Country information for Switzerland - Financing of inclusive education systems
The financing of compulsory education in Switzerland falls under the responsibility of the cantons (provinces), together with the communities. Therefore, it is financed with locally collected tax revenues.
Concerning the financing of post-compulsory education, there is a difference between vocational training and higher education. Vocational training is financed by the cantons with a federal contribution. Higher education is financed by the cantons, sometimes together with larger communities.
The amount spent on inclusive education between 2000 and 2014 increased in most of the cantons. The amount in funding per pupil allocated to learners with special educational needs (SEN) and the number of pupils getting funding for SEN increased across compulsory education levels between 2000 and 2014.
After the financial crisis, 17 out of 26 cantons had austerity programmes, which affected the whole education system.
Phases of education
Early childhood education
Early childhood intervention is defined as a special educational measure; in this context, preparation for special education and for mainstream education is financed by the Canton and by the community.
The organisation of financing of SNE is a matter for the cantons.
The Swiss parliament decided to change the funding. Consequently, the responsibility for funding has been transferred entirely to the cantons, since the beginning of January 2008.
(Source: ‘Reorganisation of Financial Equalisation and Tasks between the Confederation and the Cantons’ – NFA).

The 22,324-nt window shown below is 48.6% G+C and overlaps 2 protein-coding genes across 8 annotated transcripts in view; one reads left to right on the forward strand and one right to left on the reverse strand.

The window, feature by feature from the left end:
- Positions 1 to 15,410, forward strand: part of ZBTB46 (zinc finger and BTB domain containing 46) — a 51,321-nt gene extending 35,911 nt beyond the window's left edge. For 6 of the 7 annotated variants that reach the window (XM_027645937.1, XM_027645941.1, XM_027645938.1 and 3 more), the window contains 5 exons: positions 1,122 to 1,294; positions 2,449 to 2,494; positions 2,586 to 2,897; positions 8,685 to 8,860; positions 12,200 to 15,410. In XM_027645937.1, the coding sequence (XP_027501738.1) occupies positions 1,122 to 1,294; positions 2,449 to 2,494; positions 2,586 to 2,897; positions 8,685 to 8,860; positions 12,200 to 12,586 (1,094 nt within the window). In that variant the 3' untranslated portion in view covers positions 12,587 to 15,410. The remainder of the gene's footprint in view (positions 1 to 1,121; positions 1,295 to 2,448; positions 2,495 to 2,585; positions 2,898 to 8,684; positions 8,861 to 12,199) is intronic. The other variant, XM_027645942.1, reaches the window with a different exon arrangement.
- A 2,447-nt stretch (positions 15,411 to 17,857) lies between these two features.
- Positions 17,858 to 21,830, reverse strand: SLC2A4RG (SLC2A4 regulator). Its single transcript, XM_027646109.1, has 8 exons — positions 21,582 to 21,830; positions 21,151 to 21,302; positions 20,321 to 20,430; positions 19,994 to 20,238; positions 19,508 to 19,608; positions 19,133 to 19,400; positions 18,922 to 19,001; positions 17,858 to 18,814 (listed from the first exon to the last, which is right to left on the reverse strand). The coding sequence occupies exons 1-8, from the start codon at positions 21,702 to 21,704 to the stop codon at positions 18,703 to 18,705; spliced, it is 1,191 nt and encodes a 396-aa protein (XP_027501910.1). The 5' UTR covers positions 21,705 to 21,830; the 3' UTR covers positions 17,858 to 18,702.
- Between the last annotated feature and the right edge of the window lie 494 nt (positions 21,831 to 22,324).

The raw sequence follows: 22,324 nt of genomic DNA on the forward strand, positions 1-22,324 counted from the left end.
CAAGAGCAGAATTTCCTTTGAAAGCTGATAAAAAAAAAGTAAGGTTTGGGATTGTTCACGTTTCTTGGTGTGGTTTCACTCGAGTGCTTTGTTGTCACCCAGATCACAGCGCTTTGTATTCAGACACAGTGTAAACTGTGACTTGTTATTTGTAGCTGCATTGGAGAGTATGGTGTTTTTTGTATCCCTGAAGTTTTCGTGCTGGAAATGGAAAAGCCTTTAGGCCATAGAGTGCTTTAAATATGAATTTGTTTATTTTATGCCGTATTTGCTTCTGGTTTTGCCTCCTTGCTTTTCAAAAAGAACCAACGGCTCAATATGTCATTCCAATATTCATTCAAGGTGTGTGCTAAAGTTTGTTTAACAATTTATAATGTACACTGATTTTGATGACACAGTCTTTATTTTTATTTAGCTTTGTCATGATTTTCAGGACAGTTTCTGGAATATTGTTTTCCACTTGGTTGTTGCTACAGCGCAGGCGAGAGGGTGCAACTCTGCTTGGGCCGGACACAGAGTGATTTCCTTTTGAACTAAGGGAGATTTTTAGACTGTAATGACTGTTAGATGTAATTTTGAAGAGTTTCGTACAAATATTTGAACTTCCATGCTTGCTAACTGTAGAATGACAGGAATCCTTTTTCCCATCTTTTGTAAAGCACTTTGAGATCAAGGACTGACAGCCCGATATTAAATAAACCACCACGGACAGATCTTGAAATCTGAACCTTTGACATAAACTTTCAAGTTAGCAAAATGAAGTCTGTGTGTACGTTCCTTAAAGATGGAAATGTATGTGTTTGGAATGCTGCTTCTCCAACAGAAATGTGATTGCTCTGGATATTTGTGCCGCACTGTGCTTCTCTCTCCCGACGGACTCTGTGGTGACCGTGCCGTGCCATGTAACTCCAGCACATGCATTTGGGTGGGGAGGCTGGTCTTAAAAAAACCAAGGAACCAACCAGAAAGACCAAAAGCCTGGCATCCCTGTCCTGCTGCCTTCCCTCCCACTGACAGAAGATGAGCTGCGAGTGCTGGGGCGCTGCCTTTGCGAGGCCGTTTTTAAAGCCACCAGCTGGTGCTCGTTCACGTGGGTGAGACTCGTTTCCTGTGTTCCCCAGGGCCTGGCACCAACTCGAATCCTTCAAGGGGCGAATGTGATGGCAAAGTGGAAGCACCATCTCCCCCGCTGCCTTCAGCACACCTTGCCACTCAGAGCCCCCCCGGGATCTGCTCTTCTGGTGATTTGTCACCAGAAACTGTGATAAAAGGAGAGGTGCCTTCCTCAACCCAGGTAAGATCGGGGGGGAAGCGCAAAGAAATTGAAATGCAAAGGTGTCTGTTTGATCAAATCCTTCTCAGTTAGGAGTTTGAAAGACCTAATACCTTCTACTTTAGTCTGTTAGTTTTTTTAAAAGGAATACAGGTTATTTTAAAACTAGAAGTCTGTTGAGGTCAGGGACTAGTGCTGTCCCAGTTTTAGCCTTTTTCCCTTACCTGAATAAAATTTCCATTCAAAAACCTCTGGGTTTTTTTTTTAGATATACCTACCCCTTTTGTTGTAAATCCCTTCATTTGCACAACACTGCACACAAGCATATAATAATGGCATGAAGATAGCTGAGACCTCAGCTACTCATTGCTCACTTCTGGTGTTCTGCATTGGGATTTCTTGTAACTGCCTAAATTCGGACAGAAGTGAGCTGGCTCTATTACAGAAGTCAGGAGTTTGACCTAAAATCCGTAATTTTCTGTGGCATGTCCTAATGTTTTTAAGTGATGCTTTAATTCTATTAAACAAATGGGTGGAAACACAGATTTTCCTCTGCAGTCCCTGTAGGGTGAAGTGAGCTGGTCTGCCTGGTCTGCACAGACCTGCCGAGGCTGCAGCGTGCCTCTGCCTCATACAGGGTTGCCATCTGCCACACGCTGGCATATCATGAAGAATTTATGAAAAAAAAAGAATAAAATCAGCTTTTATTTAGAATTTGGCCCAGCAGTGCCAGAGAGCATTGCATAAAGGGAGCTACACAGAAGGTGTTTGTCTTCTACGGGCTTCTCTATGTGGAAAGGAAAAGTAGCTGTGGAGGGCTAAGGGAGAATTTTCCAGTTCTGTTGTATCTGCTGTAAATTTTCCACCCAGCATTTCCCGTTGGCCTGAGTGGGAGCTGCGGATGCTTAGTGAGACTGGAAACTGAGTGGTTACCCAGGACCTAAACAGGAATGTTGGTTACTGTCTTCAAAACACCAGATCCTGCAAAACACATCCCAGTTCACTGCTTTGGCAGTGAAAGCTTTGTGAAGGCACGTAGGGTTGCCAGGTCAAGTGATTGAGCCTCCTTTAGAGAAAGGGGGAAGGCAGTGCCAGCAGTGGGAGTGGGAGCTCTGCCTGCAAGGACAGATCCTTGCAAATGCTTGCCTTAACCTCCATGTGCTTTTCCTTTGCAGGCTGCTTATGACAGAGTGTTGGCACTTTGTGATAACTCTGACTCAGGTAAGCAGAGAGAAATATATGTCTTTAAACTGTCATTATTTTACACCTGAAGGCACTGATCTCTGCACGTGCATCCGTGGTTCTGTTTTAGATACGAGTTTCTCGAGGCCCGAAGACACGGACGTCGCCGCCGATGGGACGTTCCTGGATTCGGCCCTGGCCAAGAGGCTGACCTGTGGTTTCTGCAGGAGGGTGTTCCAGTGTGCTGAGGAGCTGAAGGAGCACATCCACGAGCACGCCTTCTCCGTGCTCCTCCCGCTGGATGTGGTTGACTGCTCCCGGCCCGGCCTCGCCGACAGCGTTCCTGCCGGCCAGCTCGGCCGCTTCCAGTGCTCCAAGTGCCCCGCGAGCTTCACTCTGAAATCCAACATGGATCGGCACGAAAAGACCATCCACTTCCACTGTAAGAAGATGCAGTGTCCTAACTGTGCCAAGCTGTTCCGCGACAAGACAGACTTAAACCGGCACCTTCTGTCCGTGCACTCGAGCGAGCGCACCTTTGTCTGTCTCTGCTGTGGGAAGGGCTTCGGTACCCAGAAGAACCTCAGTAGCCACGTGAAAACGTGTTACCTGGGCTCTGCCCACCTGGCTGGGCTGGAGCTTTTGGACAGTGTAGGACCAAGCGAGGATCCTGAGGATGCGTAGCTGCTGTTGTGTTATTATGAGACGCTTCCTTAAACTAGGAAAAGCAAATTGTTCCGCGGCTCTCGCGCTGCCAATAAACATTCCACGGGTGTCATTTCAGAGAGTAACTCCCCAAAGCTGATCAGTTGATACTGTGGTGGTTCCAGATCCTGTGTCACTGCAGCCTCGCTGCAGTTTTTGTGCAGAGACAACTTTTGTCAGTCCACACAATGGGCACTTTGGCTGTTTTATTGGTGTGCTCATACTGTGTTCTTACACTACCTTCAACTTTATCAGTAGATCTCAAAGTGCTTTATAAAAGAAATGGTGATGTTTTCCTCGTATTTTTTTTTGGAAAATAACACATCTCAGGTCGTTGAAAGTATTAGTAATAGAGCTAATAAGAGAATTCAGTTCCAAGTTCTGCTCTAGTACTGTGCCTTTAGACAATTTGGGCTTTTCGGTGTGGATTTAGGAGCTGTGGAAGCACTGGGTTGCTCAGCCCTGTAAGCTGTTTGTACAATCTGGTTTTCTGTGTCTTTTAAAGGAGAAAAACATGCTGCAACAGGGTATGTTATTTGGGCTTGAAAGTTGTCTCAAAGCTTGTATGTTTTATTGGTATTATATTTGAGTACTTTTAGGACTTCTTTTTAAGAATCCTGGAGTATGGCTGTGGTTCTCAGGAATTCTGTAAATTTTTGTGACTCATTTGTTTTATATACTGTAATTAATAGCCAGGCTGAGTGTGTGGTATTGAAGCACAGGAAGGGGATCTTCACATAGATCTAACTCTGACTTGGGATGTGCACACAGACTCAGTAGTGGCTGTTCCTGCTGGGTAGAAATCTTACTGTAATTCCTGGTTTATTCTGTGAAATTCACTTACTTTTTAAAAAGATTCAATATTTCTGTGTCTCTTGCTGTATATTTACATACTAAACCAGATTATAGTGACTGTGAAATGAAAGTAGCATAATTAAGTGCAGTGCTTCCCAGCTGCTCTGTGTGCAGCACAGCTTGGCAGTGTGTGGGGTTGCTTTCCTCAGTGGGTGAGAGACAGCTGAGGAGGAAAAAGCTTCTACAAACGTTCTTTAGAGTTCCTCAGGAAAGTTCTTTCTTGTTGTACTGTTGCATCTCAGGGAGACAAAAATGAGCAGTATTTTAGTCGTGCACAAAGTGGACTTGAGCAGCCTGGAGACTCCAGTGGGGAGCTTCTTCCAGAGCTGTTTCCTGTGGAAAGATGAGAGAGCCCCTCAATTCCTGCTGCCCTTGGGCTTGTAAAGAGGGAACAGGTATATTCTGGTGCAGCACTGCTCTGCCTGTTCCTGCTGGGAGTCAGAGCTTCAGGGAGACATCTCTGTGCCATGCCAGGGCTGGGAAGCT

Schooling for children with less severe SEN (e.g. learning problems) is provided in mainstream classes and, in some cantons, in special classes (Kleinklassen) in different integrative forms, by means of support teaching (Stützunterricht) and therapies.
Usually, the community and the canton share the costs. The provisions and financing schemes are based on cantonal legislation, which results in different models in the 26 cantons.
The financing of SNE at the post-compulsory level depends on whether the adolescent is recognised by the Disability Insurance.
The majority of the financing is covered by the Disability Insurance (individual contributions; collective contributions to institutions offering basic vocational training), and the rest by the canton.
Adolescents with less severe SEN (e.g. learning difficulties) are unlikely to participate in higher education. In principle, corresponding provisions would be financed by the cantons.
It should be noted that, despite the coming into force of the ‘Reorganisation of Financial Equalisation and Tasks between the Confederation and the Cantons’ (NFA) on 1 January 2008, the Swiss federal disability insurance scheme remains responsible for distributing benefits and supplementary benefits for initial vocational training for young people with disabilities qualifying under the criterions of the Swiss federal disability insurance scheme (IVG, Art. 16).
Last updated 12/03/2018